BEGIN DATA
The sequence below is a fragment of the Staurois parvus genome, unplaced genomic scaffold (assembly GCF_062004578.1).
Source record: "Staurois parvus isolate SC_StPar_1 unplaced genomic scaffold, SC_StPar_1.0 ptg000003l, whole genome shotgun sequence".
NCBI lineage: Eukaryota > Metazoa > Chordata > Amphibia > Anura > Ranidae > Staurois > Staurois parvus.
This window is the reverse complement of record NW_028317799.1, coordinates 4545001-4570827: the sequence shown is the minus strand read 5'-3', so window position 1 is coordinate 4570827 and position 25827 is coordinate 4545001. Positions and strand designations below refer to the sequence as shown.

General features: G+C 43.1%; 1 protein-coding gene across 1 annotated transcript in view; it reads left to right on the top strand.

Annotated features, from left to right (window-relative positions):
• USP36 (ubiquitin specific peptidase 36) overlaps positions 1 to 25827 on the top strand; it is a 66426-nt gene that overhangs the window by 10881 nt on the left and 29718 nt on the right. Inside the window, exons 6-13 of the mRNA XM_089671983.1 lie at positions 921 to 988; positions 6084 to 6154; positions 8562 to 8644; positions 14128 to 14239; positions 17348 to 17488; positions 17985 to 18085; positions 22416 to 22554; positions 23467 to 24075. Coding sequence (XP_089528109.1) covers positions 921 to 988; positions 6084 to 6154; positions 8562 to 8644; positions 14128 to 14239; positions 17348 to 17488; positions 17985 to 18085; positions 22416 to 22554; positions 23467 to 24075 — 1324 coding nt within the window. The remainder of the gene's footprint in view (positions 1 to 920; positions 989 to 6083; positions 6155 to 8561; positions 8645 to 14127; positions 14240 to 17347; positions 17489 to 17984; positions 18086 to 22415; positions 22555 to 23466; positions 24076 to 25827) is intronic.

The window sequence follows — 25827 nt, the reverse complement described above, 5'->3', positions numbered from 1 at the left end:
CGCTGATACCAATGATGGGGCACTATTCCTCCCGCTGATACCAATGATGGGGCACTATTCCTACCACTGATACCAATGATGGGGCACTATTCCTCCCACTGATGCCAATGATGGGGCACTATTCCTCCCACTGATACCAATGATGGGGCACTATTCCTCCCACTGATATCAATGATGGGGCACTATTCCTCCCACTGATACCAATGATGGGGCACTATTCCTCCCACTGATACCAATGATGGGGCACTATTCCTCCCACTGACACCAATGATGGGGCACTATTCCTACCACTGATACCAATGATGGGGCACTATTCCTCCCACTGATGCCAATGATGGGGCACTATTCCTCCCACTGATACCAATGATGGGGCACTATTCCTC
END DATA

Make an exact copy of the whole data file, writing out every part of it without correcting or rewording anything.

The sequence below is a fragment of the Staurois parvus genome, unplaced genomic scaffold (assembly GCF_062004578.1).
Source record: "Staurois parvus isolate SC_StPar_1 unplaced genomic scaffold, SC_StPar_1.0 ptg000003l, whole genome shotgun sequence".
NCBI lineage: Eukaryota > Metazoa > Chordata > Amphibia > Anura > Ranidae > Staurois > Staurois parvus.
This window is the reverse complement of record NW_028317799.1, coordinates 4545001-4570827: the sequence shown is the minus strand read 5'-3', so window position 1 is coordinate 4570827 and position 25827 is coordinate 4545001. Positions and strand designations below refer to the sequence as shown.

General features: G+C 43.1%; 1 protein-coding gene across 1 annotated transcript in view; it reads left to right on the top strand.

Annotated features, from left to right (window-relative positions):
• USP36 (ubiquitin specific peptidase 36) overlaps positions 1 to 25827 on the top strand; it is a 66426-nt gene that overhangs the window by 10881 nt on the left and 29718 nt on the right. Inside the window, exons 6-13 of the mRNA XM_089671983.1 lie at positions 921 to 988; positions 6084 to 6154; positions 8562 to 8644; positions 14128 to 14239; positions 17348 to 17488; positions 17985 to 18085; positions 22416 to 22554; positions 23467 to 24075. Coding sequence (XP_089528109.1) covers positions 921 to 988; positions 6084 to 6154; positions 8562 to 8644; positions 14128 to 14239; positions 17348 to 17488; positions 17985 to 18085; positions 22416 to 22554; positions 23467 to 24075 — 1324 coding nt within the window. The remainder of the gene's footprint in view (positions 1 to 920; positions 989 to 6083; positions 6155 to 8561; positions 8645 to 14127; positions 14240 to 17347; positions 17489 to 17984; positions 18086 to 22415; positions 22555 to 23466; positions 24076 to 25827) is intronic.

The window sequence follows — 25827 nt, the reverse complement described above, 5'->3', positions numbered from 1 at the left end:
CGCTGATACCAATGATGGGGCACTATTCCTCCCGCTGATACCAATGATGGGGCACTATTCCTACCACTGATACCAATGATGGGGCACTATTCCTCCCACTGATGCCAATGATGGGGCACTATTCCTCCCACTGATACCAATGATGGGGCACTATTCCTCCCACTGATATCAATGATGGGGCACTATTCCTCCCACTGATACCAATGATGGGGCACTATTCCTCCCACTGATACCAATGATGGGGCACTATTCCTCCCACTGACACCAATGATGGGGCACTATTCCTACCACTGATACCAATGATGGGGCACTATTCCTCCCACTGATGCCAATGATGGGGCACTATTCCTCCCACTGATACCAATGATGGGGCACTATTCCTC